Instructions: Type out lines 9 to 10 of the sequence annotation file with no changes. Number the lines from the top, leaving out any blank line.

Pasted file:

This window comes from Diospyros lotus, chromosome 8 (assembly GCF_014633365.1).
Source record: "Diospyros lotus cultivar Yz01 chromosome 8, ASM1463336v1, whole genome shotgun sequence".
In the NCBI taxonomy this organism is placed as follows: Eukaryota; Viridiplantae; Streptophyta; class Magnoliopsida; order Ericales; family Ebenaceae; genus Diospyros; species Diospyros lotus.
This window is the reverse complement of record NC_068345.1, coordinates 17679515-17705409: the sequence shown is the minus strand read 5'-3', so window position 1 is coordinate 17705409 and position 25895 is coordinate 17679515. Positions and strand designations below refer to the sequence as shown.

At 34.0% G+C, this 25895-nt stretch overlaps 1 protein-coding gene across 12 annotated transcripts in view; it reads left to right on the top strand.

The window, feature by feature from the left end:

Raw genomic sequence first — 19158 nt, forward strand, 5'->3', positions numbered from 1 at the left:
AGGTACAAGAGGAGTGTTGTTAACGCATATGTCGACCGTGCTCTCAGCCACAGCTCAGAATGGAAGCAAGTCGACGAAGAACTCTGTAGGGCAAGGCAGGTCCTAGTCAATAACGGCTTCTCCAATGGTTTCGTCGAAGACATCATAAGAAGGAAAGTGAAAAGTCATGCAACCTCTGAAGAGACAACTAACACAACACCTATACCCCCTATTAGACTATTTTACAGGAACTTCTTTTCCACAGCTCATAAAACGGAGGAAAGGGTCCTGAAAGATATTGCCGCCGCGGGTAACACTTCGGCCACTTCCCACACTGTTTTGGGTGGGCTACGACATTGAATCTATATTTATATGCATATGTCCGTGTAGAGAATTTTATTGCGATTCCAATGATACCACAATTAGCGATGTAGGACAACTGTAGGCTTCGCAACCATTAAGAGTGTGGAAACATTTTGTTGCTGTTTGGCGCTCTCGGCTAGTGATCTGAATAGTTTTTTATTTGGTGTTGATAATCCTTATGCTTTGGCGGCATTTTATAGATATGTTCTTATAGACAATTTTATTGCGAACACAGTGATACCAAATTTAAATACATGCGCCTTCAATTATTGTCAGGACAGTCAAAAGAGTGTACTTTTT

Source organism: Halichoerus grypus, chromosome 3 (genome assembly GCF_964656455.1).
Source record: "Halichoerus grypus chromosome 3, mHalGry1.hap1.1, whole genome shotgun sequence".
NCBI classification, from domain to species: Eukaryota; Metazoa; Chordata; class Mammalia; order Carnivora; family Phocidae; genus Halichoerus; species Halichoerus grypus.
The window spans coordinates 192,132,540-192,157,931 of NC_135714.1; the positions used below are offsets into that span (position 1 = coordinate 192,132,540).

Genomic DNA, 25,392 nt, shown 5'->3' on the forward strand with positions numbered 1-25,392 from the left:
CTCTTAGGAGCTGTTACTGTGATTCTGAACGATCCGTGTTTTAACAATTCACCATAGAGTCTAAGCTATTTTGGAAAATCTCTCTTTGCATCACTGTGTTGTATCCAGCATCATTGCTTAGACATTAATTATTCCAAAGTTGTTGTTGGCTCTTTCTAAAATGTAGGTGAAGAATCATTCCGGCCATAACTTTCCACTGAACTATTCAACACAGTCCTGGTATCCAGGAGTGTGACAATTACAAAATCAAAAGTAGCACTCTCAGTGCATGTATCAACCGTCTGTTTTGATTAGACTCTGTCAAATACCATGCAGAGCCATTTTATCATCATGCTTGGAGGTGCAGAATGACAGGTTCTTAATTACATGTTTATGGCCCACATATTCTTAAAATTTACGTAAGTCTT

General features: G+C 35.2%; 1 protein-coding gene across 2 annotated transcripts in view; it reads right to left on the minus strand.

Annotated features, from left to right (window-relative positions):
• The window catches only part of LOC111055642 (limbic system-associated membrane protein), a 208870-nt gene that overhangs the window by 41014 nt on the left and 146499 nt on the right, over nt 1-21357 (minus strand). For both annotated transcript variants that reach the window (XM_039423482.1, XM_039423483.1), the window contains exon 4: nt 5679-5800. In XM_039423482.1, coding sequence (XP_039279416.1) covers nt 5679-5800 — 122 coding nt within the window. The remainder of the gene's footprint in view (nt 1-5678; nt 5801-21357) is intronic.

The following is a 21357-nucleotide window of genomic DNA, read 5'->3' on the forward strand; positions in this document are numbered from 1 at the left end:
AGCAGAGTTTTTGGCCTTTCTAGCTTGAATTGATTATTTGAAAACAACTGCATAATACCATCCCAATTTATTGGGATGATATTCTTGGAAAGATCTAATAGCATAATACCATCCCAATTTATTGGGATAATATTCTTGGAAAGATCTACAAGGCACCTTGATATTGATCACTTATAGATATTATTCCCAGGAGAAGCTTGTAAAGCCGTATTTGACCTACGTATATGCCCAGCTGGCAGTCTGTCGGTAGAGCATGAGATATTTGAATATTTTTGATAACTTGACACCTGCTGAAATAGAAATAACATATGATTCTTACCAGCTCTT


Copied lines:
Source organism: Halichoerus grypus, chromosome 3 (genome assembly GCF_964656455.1).
Source record: "Halichoerus grypus chromosome 3, mHalGry1.hap1.1, whole genome shotgun sequence".